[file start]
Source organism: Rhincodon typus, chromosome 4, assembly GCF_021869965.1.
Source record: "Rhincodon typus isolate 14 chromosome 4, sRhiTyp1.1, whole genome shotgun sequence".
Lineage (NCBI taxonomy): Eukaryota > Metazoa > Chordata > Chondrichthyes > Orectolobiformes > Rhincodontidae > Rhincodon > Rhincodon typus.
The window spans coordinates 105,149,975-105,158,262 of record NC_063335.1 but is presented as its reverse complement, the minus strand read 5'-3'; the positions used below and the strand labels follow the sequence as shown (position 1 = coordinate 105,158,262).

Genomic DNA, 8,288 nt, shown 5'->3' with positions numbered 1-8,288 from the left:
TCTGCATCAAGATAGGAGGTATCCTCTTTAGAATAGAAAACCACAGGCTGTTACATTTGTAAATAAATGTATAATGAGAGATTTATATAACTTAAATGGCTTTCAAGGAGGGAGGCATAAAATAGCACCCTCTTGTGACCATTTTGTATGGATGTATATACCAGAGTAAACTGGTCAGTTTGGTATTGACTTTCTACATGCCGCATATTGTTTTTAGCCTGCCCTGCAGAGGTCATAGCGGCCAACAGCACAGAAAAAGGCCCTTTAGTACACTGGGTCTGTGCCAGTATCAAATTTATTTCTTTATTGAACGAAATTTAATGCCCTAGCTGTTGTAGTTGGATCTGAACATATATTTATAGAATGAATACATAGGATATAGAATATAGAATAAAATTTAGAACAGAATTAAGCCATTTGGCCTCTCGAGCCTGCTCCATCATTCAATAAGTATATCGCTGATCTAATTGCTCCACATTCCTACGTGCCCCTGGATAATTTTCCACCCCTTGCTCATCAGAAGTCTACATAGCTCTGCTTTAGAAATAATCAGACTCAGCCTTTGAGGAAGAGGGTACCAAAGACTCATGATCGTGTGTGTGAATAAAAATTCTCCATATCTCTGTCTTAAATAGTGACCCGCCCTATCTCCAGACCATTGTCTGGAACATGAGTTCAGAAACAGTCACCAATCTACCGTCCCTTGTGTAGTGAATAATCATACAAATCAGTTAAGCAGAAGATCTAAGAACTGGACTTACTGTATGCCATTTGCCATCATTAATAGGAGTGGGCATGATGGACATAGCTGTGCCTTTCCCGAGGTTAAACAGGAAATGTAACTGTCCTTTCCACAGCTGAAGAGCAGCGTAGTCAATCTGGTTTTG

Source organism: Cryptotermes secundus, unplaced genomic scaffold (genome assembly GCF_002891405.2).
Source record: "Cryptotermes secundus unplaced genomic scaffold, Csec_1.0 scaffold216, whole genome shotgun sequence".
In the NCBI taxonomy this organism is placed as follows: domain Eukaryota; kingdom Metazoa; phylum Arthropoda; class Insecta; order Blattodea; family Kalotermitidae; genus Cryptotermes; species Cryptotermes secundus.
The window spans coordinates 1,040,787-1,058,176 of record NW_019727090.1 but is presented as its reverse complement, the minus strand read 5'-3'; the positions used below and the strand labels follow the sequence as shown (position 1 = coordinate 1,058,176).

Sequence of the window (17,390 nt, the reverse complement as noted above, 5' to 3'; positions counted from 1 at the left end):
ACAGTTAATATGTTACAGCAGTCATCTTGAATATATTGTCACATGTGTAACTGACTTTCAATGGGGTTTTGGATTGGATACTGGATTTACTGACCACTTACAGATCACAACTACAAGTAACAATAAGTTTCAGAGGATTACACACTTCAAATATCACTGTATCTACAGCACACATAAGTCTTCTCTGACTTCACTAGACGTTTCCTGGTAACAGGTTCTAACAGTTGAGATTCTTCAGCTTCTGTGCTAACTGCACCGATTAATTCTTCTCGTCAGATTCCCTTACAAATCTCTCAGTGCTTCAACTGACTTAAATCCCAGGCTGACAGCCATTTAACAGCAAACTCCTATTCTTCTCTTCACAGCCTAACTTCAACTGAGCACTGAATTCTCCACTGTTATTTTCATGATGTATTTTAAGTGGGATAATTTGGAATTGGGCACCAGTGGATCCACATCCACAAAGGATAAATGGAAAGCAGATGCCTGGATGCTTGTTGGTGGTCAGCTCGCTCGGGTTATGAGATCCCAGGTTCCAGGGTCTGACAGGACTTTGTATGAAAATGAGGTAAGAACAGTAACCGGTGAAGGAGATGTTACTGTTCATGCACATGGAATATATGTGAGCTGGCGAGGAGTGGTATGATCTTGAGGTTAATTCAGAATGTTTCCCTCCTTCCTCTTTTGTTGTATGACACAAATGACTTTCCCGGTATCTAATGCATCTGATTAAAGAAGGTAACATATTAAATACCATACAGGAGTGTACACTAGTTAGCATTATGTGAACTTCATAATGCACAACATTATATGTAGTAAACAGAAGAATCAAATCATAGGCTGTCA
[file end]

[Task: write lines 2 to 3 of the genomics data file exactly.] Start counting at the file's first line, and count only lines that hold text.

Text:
Source record: "Rhincodon typus isolate 14 chromosome 4, sRhiTyp1.1, whole genome shotgun sequence".
Lineage (NCBI taxonomy): Eukaryota > Metazoa > Chordata > Chondrichthyes > Orectolobiformes > Rhincodontidae > Rhincodon > Rhincodon typus.